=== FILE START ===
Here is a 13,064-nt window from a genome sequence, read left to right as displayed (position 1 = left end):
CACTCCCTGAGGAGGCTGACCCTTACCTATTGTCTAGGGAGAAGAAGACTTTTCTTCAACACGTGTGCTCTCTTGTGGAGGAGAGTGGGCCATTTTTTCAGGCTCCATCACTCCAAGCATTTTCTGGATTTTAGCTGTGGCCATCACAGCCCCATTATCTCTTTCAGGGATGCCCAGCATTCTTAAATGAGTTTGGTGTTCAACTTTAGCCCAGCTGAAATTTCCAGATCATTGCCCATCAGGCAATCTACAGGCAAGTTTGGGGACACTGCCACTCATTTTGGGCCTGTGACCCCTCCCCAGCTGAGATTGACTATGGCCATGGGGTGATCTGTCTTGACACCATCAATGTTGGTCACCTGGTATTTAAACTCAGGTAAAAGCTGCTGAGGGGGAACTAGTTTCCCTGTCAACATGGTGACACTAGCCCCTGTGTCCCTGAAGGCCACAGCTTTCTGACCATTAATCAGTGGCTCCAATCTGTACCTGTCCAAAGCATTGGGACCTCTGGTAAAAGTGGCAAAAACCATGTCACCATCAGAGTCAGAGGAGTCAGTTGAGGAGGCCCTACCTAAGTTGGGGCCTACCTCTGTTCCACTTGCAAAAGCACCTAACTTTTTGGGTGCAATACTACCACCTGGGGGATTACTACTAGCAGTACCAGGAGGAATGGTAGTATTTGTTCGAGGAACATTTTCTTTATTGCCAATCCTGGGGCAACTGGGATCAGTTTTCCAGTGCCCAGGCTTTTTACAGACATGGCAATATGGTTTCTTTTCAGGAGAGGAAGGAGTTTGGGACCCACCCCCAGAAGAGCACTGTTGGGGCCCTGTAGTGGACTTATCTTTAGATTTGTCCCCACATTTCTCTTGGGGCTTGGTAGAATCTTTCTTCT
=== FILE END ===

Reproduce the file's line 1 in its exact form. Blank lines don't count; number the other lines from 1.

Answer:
Here is a 13,064-nt window from a genome sequence, read left to right as displayed (position 1 = left end):